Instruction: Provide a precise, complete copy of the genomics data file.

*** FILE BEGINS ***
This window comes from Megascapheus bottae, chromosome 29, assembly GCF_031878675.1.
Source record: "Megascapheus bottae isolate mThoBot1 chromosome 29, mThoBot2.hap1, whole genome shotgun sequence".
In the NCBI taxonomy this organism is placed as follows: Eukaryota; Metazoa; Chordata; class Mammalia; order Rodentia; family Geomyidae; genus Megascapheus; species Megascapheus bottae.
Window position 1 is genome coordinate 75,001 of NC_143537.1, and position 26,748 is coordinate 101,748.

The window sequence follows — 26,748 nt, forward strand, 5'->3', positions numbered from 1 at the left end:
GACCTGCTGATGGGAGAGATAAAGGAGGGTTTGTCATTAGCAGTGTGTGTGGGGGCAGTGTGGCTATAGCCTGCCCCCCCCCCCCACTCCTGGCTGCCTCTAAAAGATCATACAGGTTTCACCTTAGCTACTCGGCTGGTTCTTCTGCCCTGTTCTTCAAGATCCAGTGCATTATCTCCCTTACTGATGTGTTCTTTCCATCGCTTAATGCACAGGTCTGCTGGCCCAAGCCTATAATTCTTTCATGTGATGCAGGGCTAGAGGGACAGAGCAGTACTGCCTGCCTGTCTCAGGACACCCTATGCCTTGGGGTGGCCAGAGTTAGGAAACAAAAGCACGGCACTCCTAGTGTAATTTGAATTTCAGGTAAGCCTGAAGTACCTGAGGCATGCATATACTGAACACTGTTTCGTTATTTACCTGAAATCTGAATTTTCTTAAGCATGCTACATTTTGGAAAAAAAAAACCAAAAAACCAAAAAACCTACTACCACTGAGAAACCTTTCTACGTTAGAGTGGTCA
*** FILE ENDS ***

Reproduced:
This window comes from Megascapheus bottae, chromosome 29, assembly GCF_031878675.1.
Source record: "Megascapheus bottae isolate mThoBot1 chromosome 29, mThoBot2.hap1, whole genome shotgun sequence".
In the NCBI taxonomy this organism is placed as follows: Eukaryota; Metazoa; Chordata; class Mammalia; order Rodentia; family Geomyidae; genus Megascapheus; species Megascapheus bottae.
Window position 1 is genome coordinate 75,001 of NC_143537.1, and position 26,748 is coordinate 101,748.

The window sequence follows — 26,748 nt, forward strand, 5'->3', positions numbered from 1 at the left end:
GACCTGCTGATGGGAGAGATAAAGGAGGGTTTGTCATTAGCAGTGTGTGTGGGGGCAGTGTGGCTATAGCCTGCCCCCCCCCCCCACTCCTGGCTGCCTCTAAAAGATCATACAGGTTTCACCTTAGCTACTCGGCTGGTTCTTCTGCCCTGTTCTTCAAGATCCAGTGCATTATCTCCCTTACTGATGTGTTCTTTCCATCGCTTAATGCACAGGTCTGCTGGCCCAAGCCTATAATTCTTTCATGTGATGCAGGGCTAGAGGGACAGAGCAGTACTGCCTGCCTGTCTCAGGACACCCTATGCCTTGGGGTGGCCAGAGTTAGGAAACAAAAGCACGGCACTCCTAGTGTAATTTGAATTTCAGGTAAGCCTGAAGTACCTGAGGCATGCATATACTGAACACTGTTTCGTTATTTACCTGAAATCTGAATTTTCTTAAGCATGCTACATTTTGGAAAAAAAAAACCAAAAAACCAAAAAACCTACTACCACTGAGAAACCTTTCTACGTTAGAGTGGTCA